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Thread: Encouraging pride and improvements to neighborhoods

  1. #1
    Cyburbian SW MI Planner's avatar
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    Encouraging pride and improvements to neighborhoods

    My city has housing grant (up to $1,000) each spring for exterior repairs - siding, painting, windows, roofs, doors, etc. There is no lien on the property, so essentially it is free money. The homeowner does have to pay either 15% or 25% of the project cost. The application process is very easy - it is a page and a half long, and they also have to submit proof of income and photos. We get about a hundred applications. But most of them are people that do what little they can to keep their house and property nice.

    On a side note, half the applications are incomplete and automatically denied, which is fustrating - it is so easy and so clear what is required.

    Are people just too lazy, do they not care?

    What can be done to combat these issues? How can cities encourage their residents to care? It isn't even always a money issue - it doesn't take money to keep junk picked up from your lawn, so why don't people do it?

    What tools do you utilize to encourage pride and investment to residential neighborhoods?

  2. #2
    Cyburbian DetroitPlanner's avatar
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    I would like some of your free money please. I will replace my rear gutters and tuck-point my porch with it.

    You may be having problems for any of the following reasons:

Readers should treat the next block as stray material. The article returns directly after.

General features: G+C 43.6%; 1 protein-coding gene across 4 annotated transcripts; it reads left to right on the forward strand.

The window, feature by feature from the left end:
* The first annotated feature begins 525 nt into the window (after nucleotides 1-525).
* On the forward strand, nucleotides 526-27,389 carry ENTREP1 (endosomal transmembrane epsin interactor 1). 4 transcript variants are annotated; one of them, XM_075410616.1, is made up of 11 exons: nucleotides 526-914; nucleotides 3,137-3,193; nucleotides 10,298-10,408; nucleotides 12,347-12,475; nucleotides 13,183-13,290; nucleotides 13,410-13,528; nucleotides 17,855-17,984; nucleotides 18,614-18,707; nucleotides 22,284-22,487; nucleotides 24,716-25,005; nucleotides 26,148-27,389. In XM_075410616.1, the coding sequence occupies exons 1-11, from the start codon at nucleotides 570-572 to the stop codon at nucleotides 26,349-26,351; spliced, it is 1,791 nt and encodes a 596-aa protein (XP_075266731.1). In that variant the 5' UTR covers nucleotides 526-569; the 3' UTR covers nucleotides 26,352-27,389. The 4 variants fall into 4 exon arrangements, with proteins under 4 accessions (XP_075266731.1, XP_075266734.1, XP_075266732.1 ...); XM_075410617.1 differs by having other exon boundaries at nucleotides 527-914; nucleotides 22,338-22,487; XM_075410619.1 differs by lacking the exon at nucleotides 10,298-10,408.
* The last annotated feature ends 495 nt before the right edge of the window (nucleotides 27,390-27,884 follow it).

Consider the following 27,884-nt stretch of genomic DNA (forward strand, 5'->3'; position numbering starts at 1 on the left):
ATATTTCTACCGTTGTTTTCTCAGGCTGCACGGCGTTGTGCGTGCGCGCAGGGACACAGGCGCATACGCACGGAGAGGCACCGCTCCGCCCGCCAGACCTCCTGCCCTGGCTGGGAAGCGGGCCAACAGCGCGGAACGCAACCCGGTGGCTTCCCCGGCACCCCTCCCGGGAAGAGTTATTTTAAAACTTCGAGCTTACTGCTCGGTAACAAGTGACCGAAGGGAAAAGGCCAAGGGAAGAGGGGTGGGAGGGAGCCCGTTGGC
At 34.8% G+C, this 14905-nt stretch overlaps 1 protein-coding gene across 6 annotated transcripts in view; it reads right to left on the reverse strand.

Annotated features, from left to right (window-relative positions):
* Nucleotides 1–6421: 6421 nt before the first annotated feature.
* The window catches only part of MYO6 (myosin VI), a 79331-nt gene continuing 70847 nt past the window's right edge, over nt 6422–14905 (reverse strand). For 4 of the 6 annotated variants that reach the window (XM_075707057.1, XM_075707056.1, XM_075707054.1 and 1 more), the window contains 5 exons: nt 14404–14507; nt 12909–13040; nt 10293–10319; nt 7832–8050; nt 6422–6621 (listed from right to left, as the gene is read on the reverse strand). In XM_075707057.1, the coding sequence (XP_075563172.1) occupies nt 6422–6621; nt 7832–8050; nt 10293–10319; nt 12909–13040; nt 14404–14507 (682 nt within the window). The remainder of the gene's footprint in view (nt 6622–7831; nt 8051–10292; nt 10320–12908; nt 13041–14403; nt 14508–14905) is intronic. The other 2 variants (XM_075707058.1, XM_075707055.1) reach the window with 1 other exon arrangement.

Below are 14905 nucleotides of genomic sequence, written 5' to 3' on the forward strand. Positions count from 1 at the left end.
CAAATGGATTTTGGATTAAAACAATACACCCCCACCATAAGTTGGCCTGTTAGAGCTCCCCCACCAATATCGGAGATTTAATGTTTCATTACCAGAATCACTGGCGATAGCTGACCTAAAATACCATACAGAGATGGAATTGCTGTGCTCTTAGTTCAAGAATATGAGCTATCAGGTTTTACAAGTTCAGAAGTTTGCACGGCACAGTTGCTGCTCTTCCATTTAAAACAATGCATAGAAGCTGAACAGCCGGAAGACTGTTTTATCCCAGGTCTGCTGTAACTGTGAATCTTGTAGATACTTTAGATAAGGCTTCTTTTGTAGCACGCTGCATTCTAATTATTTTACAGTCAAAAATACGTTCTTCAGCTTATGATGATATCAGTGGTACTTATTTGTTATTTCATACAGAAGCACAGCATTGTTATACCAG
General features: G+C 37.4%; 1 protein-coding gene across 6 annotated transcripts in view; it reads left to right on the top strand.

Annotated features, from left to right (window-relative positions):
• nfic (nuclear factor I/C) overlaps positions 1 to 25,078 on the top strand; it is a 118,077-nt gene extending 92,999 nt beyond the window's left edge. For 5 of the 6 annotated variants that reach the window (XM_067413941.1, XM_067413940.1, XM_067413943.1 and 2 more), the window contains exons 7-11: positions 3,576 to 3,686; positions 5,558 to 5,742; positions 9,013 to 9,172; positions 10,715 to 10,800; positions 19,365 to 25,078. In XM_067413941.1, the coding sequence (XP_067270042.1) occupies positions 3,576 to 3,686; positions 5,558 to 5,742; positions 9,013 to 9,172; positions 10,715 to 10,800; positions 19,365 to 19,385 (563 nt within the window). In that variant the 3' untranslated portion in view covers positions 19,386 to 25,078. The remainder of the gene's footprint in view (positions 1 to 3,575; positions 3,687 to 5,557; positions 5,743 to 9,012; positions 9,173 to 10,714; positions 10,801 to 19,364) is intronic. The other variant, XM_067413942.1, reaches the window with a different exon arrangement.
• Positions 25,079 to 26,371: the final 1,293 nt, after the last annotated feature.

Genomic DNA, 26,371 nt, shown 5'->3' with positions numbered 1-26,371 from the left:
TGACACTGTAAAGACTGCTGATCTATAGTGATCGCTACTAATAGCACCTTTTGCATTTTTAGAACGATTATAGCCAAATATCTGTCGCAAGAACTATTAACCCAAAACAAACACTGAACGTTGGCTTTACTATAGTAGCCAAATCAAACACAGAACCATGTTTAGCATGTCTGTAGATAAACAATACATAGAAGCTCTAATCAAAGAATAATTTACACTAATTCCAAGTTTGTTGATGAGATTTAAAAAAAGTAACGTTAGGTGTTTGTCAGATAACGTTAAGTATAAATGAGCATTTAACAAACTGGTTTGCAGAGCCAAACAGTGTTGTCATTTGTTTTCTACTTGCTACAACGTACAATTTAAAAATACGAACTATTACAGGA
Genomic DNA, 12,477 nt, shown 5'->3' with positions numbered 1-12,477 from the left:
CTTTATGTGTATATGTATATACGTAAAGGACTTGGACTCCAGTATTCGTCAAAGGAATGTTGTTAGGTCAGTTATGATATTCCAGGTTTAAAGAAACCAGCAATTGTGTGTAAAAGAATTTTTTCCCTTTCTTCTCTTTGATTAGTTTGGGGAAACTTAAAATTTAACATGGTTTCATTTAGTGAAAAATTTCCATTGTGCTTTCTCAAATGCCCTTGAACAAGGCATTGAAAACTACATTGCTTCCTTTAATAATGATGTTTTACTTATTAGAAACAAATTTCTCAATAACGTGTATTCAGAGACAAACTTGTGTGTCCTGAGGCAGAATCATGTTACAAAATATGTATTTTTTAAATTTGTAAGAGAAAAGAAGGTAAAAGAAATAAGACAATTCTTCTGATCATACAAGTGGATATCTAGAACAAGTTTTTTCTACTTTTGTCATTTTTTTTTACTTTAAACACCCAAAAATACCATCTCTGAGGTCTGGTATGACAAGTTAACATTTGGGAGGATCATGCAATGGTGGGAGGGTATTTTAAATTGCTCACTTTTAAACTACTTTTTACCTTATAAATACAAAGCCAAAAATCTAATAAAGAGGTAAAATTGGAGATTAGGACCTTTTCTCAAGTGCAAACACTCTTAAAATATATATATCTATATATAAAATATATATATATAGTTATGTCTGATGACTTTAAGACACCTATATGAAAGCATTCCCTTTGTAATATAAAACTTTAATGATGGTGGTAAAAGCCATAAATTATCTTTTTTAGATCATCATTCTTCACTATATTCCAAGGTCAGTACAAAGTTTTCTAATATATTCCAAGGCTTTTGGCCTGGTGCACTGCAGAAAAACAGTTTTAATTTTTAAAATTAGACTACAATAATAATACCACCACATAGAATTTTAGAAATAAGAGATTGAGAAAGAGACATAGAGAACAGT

- No one who qualifies for it knows about the program.
    - Stubborn pride.

    Perhaps getting local contractors involved would help sell the program?
    We hope for better things; it will arise from the ashes - Fr Gabriel Richard 1805

  3. #3
    Cyburbian michaelskis's avatar
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    I am guessing that it is only for owner occupied structures? What about contractor requirements?

    I think that if you just get into the community and advertise it, or even mention something similar to “If financial assistance to correct the violation is needed, please contact staff at ###-####” on code violation notices for peeling plaint or other exterior violations.

    But yes, many people are lazy when it comes to free money.
    If you're not growing, you're dying. - Lou Holtz

  4. #4
    Cyburbian SW MI Planner's avatar
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    I am guess I am asking what other ways can cities encourage pride of ownership and even a little investment into properties? I'm talking about those properties that probably legally meet zoning, building, and property maintenance codes, but still look like hell. I don't think throwing free money is always the answer, but what is? Why do people just leave crap all over their lawns - is it because they just don't care or are too lazy to pick it up? How do you address that, and even, can you??

    Home-ownership classes? Home repair classes? Any ideas?

    Quote Originally posted by michaelskis View post
    I am guessing that it is only for owner occupied structures? What about contractor requirements?

    I think that if you just get into the community and advertise it, or even mention something similar to “If financial assistance to correct the violation is needed, please contact staff at ###-####” on code violation notices for peeling plaint or other exterior violations.

    But yes, many people are lazy when it comes to free money.
    Yes, it is for owner-occupied structures. We have had the program for the last 15 years. It is in the paper multiple times, on the cable access channel, and in the Shoppers Guide which is free and goes to every residence. The bldg dept encourages it as well as local contractors.